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It Might be Time to Say GDAY to Higher Aussie Rates


Australia is the world’s 12th-largest economy and a previous spate of interest rate cuts down under appears to be having the desired impact of jolting economic growth, meaning the Reserve Bank of Australia could reverse course to tightening measures.

Australia is projected to be the third-fastest growing developed market this year, which could put a wrench in RBA’s plans to keep rates low, reports Candice Zachariahs for Bloomberg.

Since 2011, RBA has cut rates by 225 basis points to 2.5%, which has helped lift Australian stocks and dividends. Australian companies paid $40.3 billion in dividends last year, nearly double the amount paid in 2013. Although a benchmark lending rate of 2.5% is high by the standards of developed markets, it is low relative to Australia’s interest rate history. [Pricey, but Australia ETFs Keep Soaring]

Some exchange traded funds appear to be signaling that RBA will be forced to tighten if economic growth exceeds expectations. The CurrencyShares Australian Dollar Trust (FXA) is up 3.3% over the past 90 days while the ProShares Ultra Australian Dollar (GDAY) , a double-leveraged ETF, has surged 9.3% over that time.

Although the Aussie has strengthened, that has not derailed ETFs tracking Australian equities from posting impressive gains. The iShares MSCI Australia ETF (EWA) and the WisdomTree Australia Dividend Fund (AUSE) are up an average of 8.2% this year compare to a 7% gain for the iShares MSCI EAFE ETF (EFA) .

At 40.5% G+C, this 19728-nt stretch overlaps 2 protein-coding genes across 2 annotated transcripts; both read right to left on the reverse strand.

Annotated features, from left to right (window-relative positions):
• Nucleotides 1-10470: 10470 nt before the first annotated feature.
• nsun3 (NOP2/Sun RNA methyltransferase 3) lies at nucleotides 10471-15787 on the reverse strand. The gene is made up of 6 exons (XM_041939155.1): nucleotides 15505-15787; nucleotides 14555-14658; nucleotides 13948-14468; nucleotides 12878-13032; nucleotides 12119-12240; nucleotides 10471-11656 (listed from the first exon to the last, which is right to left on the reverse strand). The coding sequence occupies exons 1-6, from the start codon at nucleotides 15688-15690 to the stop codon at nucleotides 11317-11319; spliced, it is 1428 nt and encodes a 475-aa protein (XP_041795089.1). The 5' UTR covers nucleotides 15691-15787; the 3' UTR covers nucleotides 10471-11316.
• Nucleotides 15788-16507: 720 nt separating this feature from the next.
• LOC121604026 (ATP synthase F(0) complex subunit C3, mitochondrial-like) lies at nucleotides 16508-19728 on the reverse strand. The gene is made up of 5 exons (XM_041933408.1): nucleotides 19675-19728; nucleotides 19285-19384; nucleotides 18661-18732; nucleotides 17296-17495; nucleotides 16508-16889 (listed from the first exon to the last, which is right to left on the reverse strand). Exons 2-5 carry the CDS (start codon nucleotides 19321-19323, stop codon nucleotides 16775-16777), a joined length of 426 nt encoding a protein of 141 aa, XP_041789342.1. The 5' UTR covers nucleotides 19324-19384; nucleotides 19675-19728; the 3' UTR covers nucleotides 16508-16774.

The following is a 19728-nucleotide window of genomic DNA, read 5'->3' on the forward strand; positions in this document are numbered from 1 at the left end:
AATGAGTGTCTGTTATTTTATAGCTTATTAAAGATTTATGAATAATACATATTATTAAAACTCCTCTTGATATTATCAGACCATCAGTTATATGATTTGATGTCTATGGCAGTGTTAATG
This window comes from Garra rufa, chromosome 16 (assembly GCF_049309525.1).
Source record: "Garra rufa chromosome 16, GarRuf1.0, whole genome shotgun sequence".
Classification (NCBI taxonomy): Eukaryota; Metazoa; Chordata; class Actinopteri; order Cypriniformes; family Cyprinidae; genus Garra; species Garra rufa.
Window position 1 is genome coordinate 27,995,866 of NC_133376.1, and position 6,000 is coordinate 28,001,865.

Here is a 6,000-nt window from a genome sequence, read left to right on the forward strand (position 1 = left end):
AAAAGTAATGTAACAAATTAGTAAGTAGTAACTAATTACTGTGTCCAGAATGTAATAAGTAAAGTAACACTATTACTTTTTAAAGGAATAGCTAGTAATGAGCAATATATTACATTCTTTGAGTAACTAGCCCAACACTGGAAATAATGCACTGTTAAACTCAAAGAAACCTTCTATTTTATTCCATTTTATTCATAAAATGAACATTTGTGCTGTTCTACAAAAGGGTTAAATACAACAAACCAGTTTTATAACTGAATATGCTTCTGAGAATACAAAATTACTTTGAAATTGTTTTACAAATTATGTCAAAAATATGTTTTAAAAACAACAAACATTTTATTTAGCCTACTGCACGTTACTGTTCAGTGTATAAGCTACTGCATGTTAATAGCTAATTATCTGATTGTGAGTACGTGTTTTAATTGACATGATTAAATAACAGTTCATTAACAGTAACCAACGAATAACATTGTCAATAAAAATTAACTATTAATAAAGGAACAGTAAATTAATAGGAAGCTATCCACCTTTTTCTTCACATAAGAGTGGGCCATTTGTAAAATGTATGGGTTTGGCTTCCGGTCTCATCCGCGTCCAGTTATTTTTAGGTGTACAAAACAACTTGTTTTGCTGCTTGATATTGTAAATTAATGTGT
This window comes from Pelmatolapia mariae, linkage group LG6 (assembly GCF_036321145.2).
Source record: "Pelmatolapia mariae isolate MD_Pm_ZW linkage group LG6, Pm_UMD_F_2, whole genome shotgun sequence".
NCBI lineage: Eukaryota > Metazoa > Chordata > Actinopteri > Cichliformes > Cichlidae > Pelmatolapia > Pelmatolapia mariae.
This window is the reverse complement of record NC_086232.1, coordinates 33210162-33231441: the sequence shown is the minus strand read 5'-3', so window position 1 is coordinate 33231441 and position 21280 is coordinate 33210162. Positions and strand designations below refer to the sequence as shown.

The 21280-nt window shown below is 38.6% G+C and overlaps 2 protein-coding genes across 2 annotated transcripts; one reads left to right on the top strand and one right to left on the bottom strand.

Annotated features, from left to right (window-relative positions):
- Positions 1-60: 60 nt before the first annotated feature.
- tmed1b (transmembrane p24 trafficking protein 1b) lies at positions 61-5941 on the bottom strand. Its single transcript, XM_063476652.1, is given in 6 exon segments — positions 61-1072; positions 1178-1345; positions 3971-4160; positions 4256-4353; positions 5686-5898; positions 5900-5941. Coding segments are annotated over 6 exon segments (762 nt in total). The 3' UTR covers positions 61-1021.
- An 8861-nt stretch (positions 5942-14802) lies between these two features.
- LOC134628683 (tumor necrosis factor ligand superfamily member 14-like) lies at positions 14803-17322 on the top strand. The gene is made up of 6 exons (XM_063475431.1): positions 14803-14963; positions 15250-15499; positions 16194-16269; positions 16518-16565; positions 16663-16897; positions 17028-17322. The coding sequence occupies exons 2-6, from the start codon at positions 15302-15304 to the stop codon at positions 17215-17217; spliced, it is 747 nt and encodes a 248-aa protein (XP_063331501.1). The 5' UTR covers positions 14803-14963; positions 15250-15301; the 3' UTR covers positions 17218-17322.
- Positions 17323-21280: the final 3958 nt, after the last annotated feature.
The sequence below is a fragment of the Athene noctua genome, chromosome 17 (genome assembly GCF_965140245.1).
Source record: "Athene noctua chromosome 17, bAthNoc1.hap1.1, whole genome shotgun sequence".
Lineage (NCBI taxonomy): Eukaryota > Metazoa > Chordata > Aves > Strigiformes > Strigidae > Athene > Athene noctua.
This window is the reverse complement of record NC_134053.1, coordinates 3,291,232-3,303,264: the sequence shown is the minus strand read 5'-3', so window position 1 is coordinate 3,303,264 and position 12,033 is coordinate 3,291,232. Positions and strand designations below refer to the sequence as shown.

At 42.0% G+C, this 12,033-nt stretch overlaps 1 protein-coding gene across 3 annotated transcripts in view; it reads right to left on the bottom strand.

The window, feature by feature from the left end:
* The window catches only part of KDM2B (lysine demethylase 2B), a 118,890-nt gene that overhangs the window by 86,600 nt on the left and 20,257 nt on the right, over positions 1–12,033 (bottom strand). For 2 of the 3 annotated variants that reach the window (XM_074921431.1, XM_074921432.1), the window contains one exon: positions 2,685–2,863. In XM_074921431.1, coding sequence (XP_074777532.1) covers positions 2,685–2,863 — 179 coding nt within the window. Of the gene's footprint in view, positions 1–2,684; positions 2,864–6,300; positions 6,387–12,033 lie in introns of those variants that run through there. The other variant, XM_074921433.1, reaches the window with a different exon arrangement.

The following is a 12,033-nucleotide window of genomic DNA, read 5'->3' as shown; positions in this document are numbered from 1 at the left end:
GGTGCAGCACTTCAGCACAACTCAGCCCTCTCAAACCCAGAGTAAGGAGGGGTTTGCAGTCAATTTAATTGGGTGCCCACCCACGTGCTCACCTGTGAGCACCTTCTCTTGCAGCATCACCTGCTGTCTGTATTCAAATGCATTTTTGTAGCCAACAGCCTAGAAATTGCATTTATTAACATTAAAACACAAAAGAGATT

AUSE has a distribution yield of 6.1% while EWA has a trailing 12-month yield of 4.3%, indicating the two ETFs embody Australia’s reputation as one of the better ex-U.S. developed market dividend destinations. [Embracing Australian Dividends]

Even if RBA does raise rates, which is far from a foregone conclusion, that does not mean AUSE and EWA will languish. It is nearly a certainty that the Bank of England will soon raise rates, but the iShares MSCI United Kingdom ETF (EWU) is higher by 6.7% this year. The Reserve Bank of New Zealand has raised rates twice this year, an almost unfathomable move by a developed market, but the iShares MSCI New Zealand Capped ETF (ENZL) has surged 15%.

There is a new entrant to the Australia ETF fray. The SPDR MSCI Australia Quality Mix ETF (QAUS) , which debuted earlier this month as part of a suite of six quality single-country funds from State Street, tracks the MSCI Australia Quality Mix A-Series Index and charges 0.3% per year.

QAUS holds 69 stocks with a combined 55% of its weight going to the financial services and matierals sectors. [Quality Approach to Single-Country ETFs]

iShares MSCI Australia ETF


Tom Lydon’s clients own shares of EFA.